Are rewards points worth it?
Marketers' prey on the fact we all like to think we are getting something for nothing and the catch with some rewards cards is that cardholders can actually lose money.
Woolworths' new customer loyalty scheme unveiled this week should be welcomed by most of the 9 million holders of Woolies' rewards cards.
Frequent flyers will not be so happy. However, by replacing points towards Qantas flights with discounts at the checkout, consumers are going to have a much better idea of the value they are getting.
Too often rewards schemes are structured in complicated ways that allow the offerers to bedazzle consumers with rewards that are not worth that much.
Woolworths' loyalty program versus Coles' Fly Buys
Woolworths have dumped Qantas in their revamped loyalty program, but is it better and how does it compare to Coles' Fly Buys?
Coles has been winning the trolley wars and Woolies is using its new loyalty scheme as a way of getting back at its arch rival.
Under the revamp, existing card holders will continue to earn Qantas points until the end of the year.
The fuel discount of 4¢ a litre at participating Caltex Woolworths co-branded fuel outlets when spending $30 or more at Woolworths supermarkets is unchanged.
Woolies loyalty scheme wins
A study by Monash University's Australian Consumer, Retail and Services research unit, commissioned by Woolworths, finds the new Woolworths Rewards scheme is worth about $1.35 for each $108 spent.
The $108 is what Woolies says is the average weekly spend of its customers.
The analysis shows the Woolworths Rewards scheme compares very favourably with Woolies' old Everyday Rewards scheme, under which the rewards could be taken as Qantas frequent-flyer points or gift cards.
Monash estimates the old Woolies scheme was worth about 45¢ in Qantas frequent-flyer points for $108 of spend.
Points earned with the Coles FlyBuys scheme, if redeemed for a Coles voucher or in the FlyBuys store, is estimated to the worth about 54¢ for $108 of spend.
Coles only recently added Etihad Airways to its scheme.
Woolworths wants to simplify its rewards scheme so that the value of the scheme is more apparent to shoppers.
Rewards points redeemable as frequent-flyer points take a long time to accumulate and the value of the rewards can be difficult to understand.
Consumers can struggle to work out the best value for their points when they can be spent in a number of ways.
Woolies is gambling the immediate discount at the checkout will appeal more than Qantas points; though, customers who fly frequently will feel hard done by.
Woolworths Rewards card holders earn credits when they buy any one of about 500 fresh food and packaged grocery products marked with orange labels.
When the value of the credits reaches $10, customers automatically receive a discount when they next pay their grocery bill or make a purchase at Woolworths-owned BWS liquor stores.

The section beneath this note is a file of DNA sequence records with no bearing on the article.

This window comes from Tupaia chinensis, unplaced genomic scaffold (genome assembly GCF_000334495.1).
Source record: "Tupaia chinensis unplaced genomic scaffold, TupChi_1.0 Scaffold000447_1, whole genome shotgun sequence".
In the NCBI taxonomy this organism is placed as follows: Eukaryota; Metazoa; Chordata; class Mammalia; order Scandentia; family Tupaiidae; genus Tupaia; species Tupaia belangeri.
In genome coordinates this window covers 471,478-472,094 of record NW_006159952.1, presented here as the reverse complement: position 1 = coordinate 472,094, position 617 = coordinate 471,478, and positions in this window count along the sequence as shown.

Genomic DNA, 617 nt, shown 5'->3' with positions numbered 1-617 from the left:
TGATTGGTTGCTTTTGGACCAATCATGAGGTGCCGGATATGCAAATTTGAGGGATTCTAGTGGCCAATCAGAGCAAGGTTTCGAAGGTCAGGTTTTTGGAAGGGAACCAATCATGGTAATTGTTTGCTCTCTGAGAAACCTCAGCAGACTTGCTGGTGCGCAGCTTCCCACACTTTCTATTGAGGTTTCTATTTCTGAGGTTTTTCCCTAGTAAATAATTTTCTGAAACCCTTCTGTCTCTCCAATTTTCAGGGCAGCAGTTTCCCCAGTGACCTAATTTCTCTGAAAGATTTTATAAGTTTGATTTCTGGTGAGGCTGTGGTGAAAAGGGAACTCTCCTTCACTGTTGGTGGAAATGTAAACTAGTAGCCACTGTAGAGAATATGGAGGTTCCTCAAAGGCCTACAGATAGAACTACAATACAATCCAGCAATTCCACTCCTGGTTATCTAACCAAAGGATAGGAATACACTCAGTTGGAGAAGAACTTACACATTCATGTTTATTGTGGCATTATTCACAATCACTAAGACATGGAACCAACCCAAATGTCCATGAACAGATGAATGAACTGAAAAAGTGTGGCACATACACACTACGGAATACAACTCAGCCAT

The Monash report estimates the average Woolworths Rewards member would earn a $10 discount on their shopping bill after 7.4 weeks of spending $108 each week.
That would work out at a price discount of just over $70 a year for the typical shopper.
To get the $70 annual discount, Monash estimates Woolworths' customers would need to spend about $9 of their $108 weekly shop on the groceries with orange labels that attract reward points.
The Monash analysis is necessarily limited. It is only for purchases of groceries and not for purchases at BWS liquor stores, for example.
And, it does not consider the other ways that customers can earn points, such as through co-branded credit cards and other points-based offers.
Coles points out Woolworths Rewards only apply to certain orange-labelled items.
The Coles FlyBuys scheme applies to every dollar spent in Coles supermarkets. It also applies to spending with scheme partners, which include Kmart, Target and Telstra.
Prices about the same as Coles
Is a saving of $70 a year at Woolworths really going to be enough to ensure the loyalty of shoppers?
Who knows, as the experience of shoppers differs. Among other variables it will depend on how the products with the orange labels at Woolworths are priced.
It could be that shopping for the Woolworths' Red Spot specials and forgoing rewards will provide shoppers with biggest savings.
And it is worth bearing in mind the results of the Choice survey of supermarket prices that was released in June.
It compared prices on a typical basket of groceries at Woolworths, Coles, IGA and Aldi stores across the country and excluded the value of any rewards points.
It showed prices at Coles and Woolworths prices were about the same, while IGA prices were somewhat higher than the two supermarket giants.
Aldi prices were up to half that of Coles and Woolies, depending on whether specials were included. However, Aldi has fewer product lines than the two giant supermarket chains and many people do not have an Aldi near them.